martes, abril 03, 2007

Portfolio: La apuesta de Condé Nast


Portfolio es la gran apuesta de Condé Nast, la más grande de las compañías dedicadas a la publicación de revistas. Como una suma de los estilos de Vanity Fair y el New Yorker, Portfolio rompe con el alicaído mundo editorial, con un mercado no acostumbrado a los lanzamientos y con la orientación que han tomado las publicaciones más exitosas, básicamente inclinadas al mundo del espectáculo y la entretención. En los últimos años, salvo el The Economist y el New Yorker, las revistas de actualidad han perdido lectores, avisadores e ingresos. Por lo mismo, Portfolio -la revista más esperada de los últimos años- se convierte en una aventura que será seguida muy de cerca por todos los actores del mercado. Paul Fari es periodista del Washington Post y colaborador frecuentes del AJR.

Por Paul Fari
http://www.ajr.org/Article.asp?id=4300
It seems like the most counterintuitive (not to say craziest) media venture of the decade. At a time when print is fading, when business magazines are struggling, when monthly frequency seems glacial in an age of digital speed, magazine giant Condé Nast is preparing to launch a...monthly business magazine. Nearly two years in the making, Condé Nast Portfolio will hit newsstands with its first issue in days. Its very existence seems to raise a defiant question: Can top-shelf narrative journalism, plus posh photography and design, overcome the forces arrayed against it?

Portfolio has been the buzz of New York's gossipy media and advertising circles for months, despite, or maybe because of, the secrecy surrounding it. The magazine's staff has guarded the first issue's contents as if it were an unannounced corporate takeover offer. The semiofficial line is that Portfolio will be a kind of hybrid of The New Yorker and Vanity Fair (both, like Portfolio, part of S.I. Newhouse's privately held print empire). In other words, Portfolio will be exhaustively reported, literary and slick-–a business magazine for people who don't like to read business magazines.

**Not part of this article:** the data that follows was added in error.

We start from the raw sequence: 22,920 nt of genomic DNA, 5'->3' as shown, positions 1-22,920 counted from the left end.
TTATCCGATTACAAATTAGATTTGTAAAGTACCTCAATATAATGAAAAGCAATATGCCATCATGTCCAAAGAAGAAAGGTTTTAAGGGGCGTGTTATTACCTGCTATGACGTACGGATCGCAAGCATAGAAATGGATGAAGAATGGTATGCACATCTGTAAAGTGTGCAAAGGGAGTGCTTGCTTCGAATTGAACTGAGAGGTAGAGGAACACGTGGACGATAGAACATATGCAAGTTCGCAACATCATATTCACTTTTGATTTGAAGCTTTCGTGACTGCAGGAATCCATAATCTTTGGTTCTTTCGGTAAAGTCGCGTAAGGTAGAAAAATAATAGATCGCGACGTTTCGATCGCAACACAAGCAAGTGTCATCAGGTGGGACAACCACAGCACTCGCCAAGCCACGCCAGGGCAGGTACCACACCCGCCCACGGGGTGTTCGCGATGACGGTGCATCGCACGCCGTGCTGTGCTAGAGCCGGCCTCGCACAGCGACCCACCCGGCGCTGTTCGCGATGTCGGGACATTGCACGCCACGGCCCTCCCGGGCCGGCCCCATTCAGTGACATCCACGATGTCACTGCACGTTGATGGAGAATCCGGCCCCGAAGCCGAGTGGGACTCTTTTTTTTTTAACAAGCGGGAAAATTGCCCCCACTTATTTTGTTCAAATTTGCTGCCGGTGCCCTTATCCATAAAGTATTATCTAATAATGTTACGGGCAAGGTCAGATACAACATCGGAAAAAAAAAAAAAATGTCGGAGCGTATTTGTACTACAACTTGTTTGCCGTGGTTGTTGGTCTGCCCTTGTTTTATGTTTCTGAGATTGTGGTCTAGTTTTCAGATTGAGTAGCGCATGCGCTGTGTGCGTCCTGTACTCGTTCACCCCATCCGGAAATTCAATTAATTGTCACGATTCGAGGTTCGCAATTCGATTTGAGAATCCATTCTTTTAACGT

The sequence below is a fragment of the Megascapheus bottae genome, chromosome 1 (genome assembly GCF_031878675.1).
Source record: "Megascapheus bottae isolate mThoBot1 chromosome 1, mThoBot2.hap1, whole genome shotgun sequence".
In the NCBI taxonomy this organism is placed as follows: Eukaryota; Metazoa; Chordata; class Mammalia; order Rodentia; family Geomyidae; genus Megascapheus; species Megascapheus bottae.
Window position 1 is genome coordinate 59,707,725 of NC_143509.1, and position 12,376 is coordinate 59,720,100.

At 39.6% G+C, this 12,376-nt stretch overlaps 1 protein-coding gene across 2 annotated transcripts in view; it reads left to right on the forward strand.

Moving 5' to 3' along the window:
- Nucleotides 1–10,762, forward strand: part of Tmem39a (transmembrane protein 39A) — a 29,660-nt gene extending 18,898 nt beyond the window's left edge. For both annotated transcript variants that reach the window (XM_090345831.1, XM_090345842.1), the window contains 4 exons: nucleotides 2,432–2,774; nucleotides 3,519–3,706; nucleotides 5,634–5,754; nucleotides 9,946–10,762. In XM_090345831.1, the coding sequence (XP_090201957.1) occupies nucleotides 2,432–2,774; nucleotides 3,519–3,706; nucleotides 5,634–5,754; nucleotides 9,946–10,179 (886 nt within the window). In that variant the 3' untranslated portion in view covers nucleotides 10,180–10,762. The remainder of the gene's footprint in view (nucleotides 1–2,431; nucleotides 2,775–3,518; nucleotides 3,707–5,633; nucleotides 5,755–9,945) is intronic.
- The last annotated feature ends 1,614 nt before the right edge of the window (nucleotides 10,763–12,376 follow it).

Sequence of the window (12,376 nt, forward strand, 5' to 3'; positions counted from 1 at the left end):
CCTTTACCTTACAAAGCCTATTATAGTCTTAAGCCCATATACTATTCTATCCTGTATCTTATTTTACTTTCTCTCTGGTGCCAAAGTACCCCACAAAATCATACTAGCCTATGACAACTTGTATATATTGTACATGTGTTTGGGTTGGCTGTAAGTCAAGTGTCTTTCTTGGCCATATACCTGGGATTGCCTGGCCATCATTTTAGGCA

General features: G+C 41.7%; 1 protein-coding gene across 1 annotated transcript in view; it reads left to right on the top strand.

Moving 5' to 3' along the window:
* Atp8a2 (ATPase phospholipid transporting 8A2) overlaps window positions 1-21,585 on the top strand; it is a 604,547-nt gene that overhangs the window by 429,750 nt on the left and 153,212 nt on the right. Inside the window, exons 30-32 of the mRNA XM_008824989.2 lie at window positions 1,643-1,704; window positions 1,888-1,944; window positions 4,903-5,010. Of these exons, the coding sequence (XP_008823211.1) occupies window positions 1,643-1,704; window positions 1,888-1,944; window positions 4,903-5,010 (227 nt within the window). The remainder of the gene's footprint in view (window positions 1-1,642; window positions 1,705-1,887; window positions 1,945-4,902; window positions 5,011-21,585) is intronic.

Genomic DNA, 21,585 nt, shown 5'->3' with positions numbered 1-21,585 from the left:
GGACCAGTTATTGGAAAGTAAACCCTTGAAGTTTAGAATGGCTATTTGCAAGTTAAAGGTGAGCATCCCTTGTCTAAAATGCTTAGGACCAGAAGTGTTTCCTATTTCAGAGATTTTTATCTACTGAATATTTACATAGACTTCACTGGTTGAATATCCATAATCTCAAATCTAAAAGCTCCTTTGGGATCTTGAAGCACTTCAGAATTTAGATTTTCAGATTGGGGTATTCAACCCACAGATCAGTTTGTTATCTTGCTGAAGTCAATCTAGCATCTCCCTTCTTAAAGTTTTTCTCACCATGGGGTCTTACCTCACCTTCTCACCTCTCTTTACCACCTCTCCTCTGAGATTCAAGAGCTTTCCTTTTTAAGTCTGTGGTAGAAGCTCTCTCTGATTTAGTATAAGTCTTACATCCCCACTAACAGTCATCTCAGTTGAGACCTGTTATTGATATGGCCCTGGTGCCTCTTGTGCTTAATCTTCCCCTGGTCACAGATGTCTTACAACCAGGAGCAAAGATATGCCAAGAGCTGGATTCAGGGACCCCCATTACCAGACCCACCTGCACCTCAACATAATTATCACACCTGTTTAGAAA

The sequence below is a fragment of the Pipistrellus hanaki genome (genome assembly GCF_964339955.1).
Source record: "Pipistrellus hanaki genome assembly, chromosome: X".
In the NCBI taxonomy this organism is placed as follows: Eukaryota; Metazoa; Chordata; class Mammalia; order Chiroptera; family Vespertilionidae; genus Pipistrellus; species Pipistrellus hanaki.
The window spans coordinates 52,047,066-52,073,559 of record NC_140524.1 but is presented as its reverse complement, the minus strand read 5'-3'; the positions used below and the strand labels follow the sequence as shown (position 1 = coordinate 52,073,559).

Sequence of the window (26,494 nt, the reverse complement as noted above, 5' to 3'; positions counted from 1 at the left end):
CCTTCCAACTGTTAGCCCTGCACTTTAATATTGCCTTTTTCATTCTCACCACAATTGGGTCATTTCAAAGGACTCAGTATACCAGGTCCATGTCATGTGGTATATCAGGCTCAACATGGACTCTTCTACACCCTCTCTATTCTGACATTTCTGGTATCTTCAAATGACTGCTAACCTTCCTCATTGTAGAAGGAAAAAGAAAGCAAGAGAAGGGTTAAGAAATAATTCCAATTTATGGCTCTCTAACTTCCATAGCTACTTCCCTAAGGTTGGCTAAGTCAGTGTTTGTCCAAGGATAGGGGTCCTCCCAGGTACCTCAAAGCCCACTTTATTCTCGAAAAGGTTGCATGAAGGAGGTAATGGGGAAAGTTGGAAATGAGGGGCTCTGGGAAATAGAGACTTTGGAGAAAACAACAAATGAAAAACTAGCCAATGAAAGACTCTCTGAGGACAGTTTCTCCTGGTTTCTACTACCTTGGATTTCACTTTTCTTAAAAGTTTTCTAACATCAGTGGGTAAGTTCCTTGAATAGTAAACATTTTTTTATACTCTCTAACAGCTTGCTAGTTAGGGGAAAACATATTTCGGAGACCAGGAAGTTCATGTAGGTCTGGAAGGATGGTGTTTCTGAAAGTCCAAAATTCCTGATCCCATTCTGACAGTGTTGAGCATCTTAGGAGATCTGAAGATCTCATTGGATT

For $100 million, would you expect anything less? That's the bankroll supposedly behind Portfolio's editorial staff of about 70 (the number will eventually grow to about 90), and the kind of heart-quickening figure that has helped stoke all the buzz. While Condé Nast rarely does anything on the cheap, the $100 million figure could stand a little more context. Portfolio's publisher, David Carey, acknowledges that Condé Nast may indeed spend that much to promote and sustain the magazine and its Web site (http://www.portfolio.com/), but over the course of six years. Still enough to buy fine things, but more like a Lexus than a Maserati. So far, the money has purchased a first-class editorial roster. The first--and most important–-hire was Editor-in-Chief Joanne Lipman, formerly one of the Wall Street Journal's rising stars. Since leaving the Journal in October 2005, Lipman has gone up and down Broadway, cherry-picking talent. Her first draft choice came from inside Condé Nast; Blaise Zerega, the managing editor at Condé Nast-owned Wired, became Lipman's No. 2. Then came two deputies: Jim Impoco, formerly editor of the New York Times' Sunday Business section, and Amy Stevens, who had edited the Journal's lifestyle-oriented Weekend Journal section. Another Journal vet, Ken Wells, is a senior editor.

The writing staff includes a trio of veterans from Fortune magazine: Betsy Morris, Dan Roth and Katrina Brooker. The other big-name writers are former New York Times reporter Kurt Eichenwald and Matthew Cooper, late of Time magazine, who will be Portfolio's man in Washington. The list of contributors has such glittering names as author Michael Lewis ("Moneyball," "Liar's Poker"), The New Yorker's John Cassidy and ex-Journal writer Roger Lowenstein.

A strong start, but now what?